What Are My Healthcare Options While Abroad?

The expat life can offer so much in terms of personal liberation, delivering a rich cultural experience and in many cases, a lower cost of living. 

As an experienced expat, I am always willing to share my experiences with seeking medical care while living abroad, including living with my family in Nicaragua for fourteen years as well as time visiting many destinations around this world. To this day, I continue to learn more and more about living abroad in all its various forms. My most recent lesson came from a small accident I had while spending time in Mexico. 

I picked up slacklining as a hobby because my daughters wanted me to build them a tightrope after seeing a circus a few years back. If you are not familiar with a slackline, it involves suspending a line between two trees and walking from tree to tree without falling. It requires equal parts balance, concentration, and core strength.  It’s great exercise and whole lot of fun too.  

While in Acapulco, Mexico, I took a nasty fall and broke my wrist.  This is where my story begins. 

After my fall, I visited Clinica Medica Diamante in Acapulco and received world class medical care for a fraction of the cost in the US.  Sharing this experience could be helpful for those looking to seek both immediate and long-term medical care while living as an expat. 

Here are the questions I am frequently asked about medical care abroad. 

What was your experience like?

The first thing to come to mind is how friendly and knowledgeable the hospital staff is but I’m even more excited to mention how inexpensive my trip to the emergency room was. $25 to see the doctor and $30 for the X-ray. Imagine that.  

Depending on the region of the world you are in, you can truly get world class medical care.   Acapulco is one such location.   

Did you run into any language barriers?

Having a little bit of the local language, Spanish in this case, under your belt certainly helps. In Mexico It did. This does not mean, however, you will need an education in the language to get medical attention. Most doctors in the region do speak English at some level.   Many have trained and worked in the US. What you’ll find in the larger hospitals in larger cities are doctors who speak English. But of course, if you know some Spanish, that is good too.

However, it’s always a good idea to learn the basics of the language spoken in the region in which you are visiting or living. 

What about regular care? 

Many are also interested in medical services for those who need specific, regular medical attention, like many retirees. Could they expect the same quality of medical attention as one would back home?  Living in Nicaragua for 14 years, our family engaged the medical system there for our routine medical needs.   We elected to have our daughter’s foot surgery there too.   The milkshake at the hospital was excellent apparently.  

Also, prescriptions and pharmaceuticals are a fraction of what they are in the US! 

Are there expat insurance options? 

There are many great expat health insurance options out there. The one we used is Bupa Global. Bupa is an expat-only health insurance option that was designed by medical professionals that understand the importance of world-class medical care. It covers you back in the States too. 

What kind of medical care facilities are out there?

There are great medical facilities found in popular expat destinations. The first one to note was Medica Diamante, in Acapulco, Mexico.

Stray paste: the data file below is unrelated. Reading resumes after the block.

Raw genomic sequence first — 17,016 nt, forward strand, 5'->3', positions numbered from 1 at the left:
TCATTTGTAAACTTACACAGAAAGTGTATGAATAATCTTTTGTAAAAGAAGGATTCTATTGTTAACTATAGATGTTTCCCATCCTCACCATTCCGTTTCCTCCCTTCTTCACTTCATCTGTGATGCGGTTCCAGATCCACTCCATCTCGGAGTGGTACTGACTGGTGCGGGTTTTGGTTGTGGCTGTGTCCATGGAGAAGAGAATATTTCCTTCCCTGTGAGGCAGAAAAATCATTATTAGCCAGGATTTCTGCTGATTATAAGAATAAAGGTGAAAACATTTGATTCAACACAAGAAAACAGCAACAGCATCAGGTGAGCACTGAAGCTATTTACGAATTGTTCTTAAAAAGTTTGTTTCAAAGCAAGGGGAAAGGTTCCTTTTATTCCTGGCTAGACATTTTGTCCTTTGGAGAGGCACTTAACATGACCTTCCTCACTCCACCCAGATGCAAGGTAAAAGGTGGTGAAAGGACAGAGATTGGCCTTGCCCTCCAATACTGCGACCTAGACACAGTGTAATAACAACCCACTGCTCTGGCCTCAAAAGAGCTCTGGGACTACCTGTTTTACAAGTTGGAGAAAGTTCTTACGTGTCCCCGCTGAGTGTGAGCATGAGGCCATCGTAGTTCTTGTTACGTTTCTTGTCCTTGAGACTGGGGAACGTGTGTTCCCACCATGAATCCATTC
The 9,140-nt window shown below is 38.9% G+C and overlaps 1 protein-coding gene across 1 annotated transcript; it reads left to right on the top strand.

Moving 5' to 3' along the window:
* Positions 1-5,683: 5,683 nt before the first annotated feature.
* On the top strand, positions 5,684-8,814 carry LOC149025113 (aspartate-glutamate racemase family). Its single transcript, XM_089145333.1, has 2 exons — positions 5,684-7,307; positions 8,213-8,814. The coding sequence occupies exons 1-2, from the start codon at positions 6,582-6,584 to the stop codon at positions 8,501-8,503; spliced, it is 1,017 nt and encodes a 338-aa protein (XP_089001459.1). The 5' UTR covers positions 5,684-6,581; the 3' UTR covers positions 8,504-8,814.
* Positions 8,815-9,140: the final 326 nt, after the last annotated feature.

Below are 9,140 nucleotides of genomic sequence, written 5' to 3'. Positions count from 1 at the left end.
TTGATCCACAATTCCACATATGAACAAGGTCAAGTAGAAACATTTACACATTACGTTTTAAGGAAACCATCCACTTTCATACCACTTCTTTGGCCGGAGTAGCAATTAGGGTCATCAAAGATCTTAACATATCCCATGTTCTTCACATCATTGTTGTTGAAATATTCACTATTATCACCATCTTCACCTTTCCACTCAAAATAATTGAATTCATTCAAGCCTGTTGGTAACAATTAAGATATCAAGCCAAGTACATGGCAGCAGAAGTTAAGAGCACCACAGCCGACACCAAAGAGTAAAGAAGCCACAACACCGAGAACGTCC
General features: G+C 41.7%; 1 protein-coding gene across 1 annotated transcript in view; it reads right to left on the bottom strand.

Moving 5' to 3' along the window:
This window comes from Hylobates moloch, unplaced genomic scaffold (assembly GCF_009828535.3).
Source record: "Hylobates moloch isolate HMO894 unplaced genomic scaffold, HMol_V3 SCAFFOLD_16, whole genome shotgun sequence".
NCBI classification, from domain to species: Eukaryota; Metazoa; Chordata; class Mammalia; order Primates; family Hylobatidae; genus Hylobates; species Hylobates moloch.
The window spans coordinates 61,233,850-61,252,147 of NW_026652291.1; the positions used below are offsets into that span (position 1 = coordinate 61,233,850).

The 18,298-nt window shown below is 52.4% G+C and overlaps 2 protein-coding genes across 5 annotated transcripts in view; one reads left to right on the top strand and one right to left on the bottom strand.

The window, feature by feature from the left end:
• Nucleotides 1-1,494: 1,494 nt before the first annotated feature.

In Managua, Nicaragua, where I lived for years is the JCI Gold Accredited, Vivian Pellas Metropolitano

Another hospital I’m familiar with is Punta Pacifica in Panama. This is a Johns Hopkins affiliated medical care facility. 

Medicare Express

While I have a good understanding for those who are looking for medical care while living abroad, what about those who are taking advantage of US Medicare and do not have expat medical insurance? 

A good acquaintance of mine, Tony Smith, a real estate agent in Florida who has thought about offshore medical in an interesting light. Here is what Smith told me about the “Medicare Express”:

“I discovered Fort Lauderdale is the closest non-stop re-entry point to the US.  It's cheaper than Miami and Houston.  I booked a fake trip and it was something like $200 bucks. 

Then I applied the Medicare supplement rules. Basic Medicare can be used anywhere in the US, however, if you a supplement plan it's based upon your county of residence.   Someone from Ohio with a supplement plan is not going to fly from Belize to Ohio for medical care.  So, all you have to do is declare Broward County, Florida your residences and your supplement plan will follow.  Then if you retire to Belize all you can fly back and forth to Fort Lauderdale for medical care, annually.  

The Fort Lauderdale airport is within Uber distance of several large medical facilities.   Buyers should be able to schedule annual medical exams at one medical facility.  There is also a VA medical center in Miami and West Palm Beach, all easily reachable by Uber.

I called the Southwest flight the Medicare Express flight.   For the cost of the supplement Medicare plan and the cheap flights I thought it was a detailed way to overcome the buyer's objection regarding medical care.

Baby boomers are used to flying and moving about so I don't think the concept is unfeasible.  At some point, I wouldn't be surprised if walk-in medical clinics will be at the airport.”

Whether you are looking for immediate or regular medical care abroad, or you want to take advantage of your insurance policy back home, there are options for you. Don’t let the fear of lack of medical care stop you from making the most out of an Expat life. 

Hospital by Martha Dominguez de Gouveia is licensed under Unsplash License

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